This chapter contains some of the most subtle uses of Dalsimer’s clinical skills, as she pulls out for scrutiny the affective sense of Woolf’s narration of daily events, and links it to the important events known to have been occurring at that time. She sees in this diary an enactment of obsessional defenses, especially the isolation of affect, and the triumph of the chapter is the reunification of the feelings with their likely precipitants. For example, Dalsimer discusses a period of time documented by the diary during which Woolf’s older half sister becomes engaged. While no negative feelings about this are acknowledged manifestly in the diary, rage and a “sense of imminent loss” are evident in her descriptions of external events. Suddenly, language and subject matter change in meaningful ways. The specific events deemed worthy of recording, and even descriptions of the weather, emphasize the dangerous and malevolent, the “violent” and “diabolical.” Then, after the wedding, when this sister falls fatally ill, danger and rage are again found all around her (Dalsimer talks of “projection onto the external world”). Woolf’s anxiety about her own rage and its power to harm, as well as a marked hostility toward older women, find expression in displaced images. In this period, it becomes evident that writing itself is becoming an act that comforts and protects, as the young writer reflects on the way that writing seems to drain events of their “power to hurt.”

In an examination of the diaries of Woolf’s later adolescence and early adulthood, which were freer in style and contain much self-reflection on being a writer, Dalsimer again shows her appreciation for the diary’s special meaning as a source. She focuses on the unusual physical aspects of the diary, and raises questions about the meaning of these. Woolf pasted her diary onto the pages of a published book, ostensibly in order to appropriate the handsome leather binding of the book. Rather than accepting this reason at face value, Dalsimer explores the meaning of this act of containing the diary, as well as of the choice of the particular book (Logick, or The Right Use of Reason) in conjunction with the mostly depressive themes emphasized in the diary. Dalsimer also brings together and makes sense of the numerous fragments written in margins, on backs of pages and upside down throughout the diary, by inferring likely associative connections and thereby restoring meaning. She also includes in this chapter some contemporary correspondence with Violet Dickinson, an older friend of the family, to depict movingly Woolf’s first love affair, during her father’s illness and slow decline. Her account emphasizes the deeply maternal-erotic tone of this relationship, and its yearning quality, continuing the theme of a basic driving need to work through the early loss of the mother.

Later chapters deal with other early writings, and their role in Woolf’s management and working through of her grief. Woolf’s early book reviews and essays, written during the period when her father was dying, are examined in light of the way that Woolf’s love of reading and writing reflected and enacted her tie to him. The death of Woolf’s brother, Thoby, is linked with the young men who populate her fiction. Dalsimer looks at Woolf’s first novel, The Voyage Out, including fragments from early drafts. She examines the way that the figure of the dead mother “haunts” this first novel, and is depicted amid a whirl of fantastic, erotic and destructive images. Here, Dalsimer again emphasizes the central place of the mother’s death in Woolf’s imagination. She implicitly links Woolf’s early loss with her developing fascination with elusive memory, the unattainable, and the absent.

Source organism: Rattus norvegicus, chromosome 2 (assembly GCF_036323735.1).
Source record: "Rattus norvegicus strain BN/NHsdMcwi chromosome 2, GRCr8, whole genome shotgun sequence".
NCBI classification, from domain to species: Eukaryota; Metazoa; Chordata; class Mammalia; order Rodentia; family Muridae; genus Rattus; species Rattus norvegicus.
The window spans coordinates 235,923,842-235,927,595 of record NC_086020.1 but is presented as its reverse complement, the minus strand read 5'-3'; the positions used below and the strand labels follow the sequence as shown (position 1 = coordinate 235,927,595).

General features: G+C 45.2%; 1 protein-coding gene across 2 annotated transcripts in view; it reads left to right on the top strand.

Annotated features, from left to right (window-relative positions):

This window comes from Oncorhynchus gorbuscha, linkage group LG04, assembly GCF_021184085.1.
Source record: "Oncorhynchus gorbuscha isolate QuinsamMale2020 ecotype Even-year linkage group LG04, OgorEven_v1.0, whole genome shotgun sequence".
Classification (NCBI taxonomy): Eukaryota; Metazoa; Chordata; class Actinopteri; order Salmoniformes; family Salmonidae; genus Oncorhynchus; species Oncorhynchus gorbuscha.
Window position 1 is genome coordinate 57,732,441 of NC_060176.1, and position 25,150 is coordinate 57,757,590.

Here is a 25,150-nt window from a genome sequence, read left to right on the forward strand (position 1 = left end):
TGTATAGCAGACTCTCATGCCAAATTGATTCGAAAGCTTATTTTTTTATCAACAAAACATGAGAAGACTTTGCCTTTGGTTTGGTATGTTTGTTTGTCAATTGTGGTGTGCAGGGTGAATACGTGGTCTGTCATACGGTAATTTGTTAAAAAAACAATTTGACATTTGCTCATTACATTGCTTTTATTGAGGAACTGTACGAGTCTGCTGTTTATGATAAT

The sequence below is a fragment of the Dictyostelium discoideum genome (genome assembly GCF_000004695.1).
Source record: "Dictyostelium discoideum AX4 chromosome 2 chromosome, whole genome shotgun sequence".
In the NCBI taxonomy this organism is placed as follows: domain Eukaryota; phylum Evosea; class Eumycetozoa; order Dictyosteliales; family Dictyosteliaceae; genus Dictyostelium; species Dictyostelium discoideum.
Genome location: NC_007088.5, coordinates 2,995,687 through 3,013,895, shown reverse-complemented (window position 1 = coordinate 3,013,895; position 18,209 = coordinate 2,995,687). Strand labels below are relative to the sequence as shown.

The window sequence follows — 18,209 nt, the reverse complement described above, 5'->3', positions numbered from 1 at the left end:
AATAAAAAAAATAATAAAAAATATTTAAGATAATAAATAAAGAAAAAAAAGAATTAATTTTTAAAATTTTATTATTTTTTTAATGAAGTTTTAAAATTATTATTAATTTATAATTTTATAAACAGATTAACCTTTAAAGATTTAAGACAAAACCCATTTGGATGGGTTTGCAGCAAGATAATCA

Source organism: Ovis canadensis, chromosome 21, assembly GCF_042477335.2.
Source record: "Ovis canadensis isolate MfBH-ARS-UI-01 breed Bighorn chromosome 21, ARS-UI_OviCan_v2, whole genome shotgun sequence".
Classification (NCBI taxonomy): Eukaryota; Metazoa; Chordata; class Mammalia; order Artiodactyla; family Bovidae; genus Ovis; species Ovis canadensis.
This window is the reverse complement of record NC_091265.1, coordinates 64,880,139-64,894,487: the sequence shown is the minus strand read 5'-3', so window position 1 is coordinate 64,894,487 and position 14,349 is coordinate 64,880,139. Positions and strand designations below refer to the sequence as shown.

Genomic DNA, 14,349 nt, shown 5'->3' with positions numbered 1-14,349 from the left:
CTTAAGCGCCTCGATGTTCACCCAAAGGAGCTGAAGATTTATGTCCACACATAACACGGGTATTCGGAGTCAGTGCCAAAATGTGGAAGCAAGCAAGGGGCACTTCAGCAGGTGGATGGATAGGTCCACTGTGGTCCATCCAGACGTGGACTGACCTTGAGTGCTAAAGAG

These later chapters are less compelling, although they contain much that is insightful and interesting. This may be an effect of the way that the book was organized around the question of the function of writing. While these chapters further the project of addressing this question, the question itself seems in conflict with the thread that truly seems to unify the book, namely, the question of the relationship between memory’s fluidity and the process of mourning. While the material presented, when analyzed as deftly as this is, does much to illuminate Woolf’s experience, it seems to me that the question of how writing “served” may yet be unanswerable. The notion that Woolf was “writing” and “re-writing” her mother, moving back and forth through time, and “thinking through” her, would seem to be more sensibly harnessed to an exploration of memory rather than to an analysis of the meaning of writing itself. Is it not possible that these imaginative efforts of Woolf’s, accessible to us because of the brilliance of her gift, would have occurred even if she had not been a writer? The way that Woolf’s play with fantasy contributed to the reworking of internal images, which, thereby, reorganized her inner experience, is the theme that stands out in this book.

It is as though Woolf spent her life using her creative gift to represent the turns of her inner psychic kaleidoscope; when she turned it to create To the Lighthouse, she was able finally to modify a certain rigid and oppressive representation of her mother. Dalsimer has used Woolf’s earliest writings to reconstruct the turns preceding this momentous one, and in doing so has created her own masterful work of insight and imagination.

References

Brand, A. & Powell, J. (1985) Emotions and the writing process: A description of apprentice writers. Journal of Educational Research, 79 : 280-285.
Litowitz, B. & Gundlach, R. (1987). When adolescents write: Semiotic and social dimensions of adolescents’ personal writing. Adolescent Psychiatry, 14: 82-111.

Reviewer Note

Wendy Wiener Katz is a candidate at the Columbia University Center for Psychoanalytic Training and Research and practices in New York City.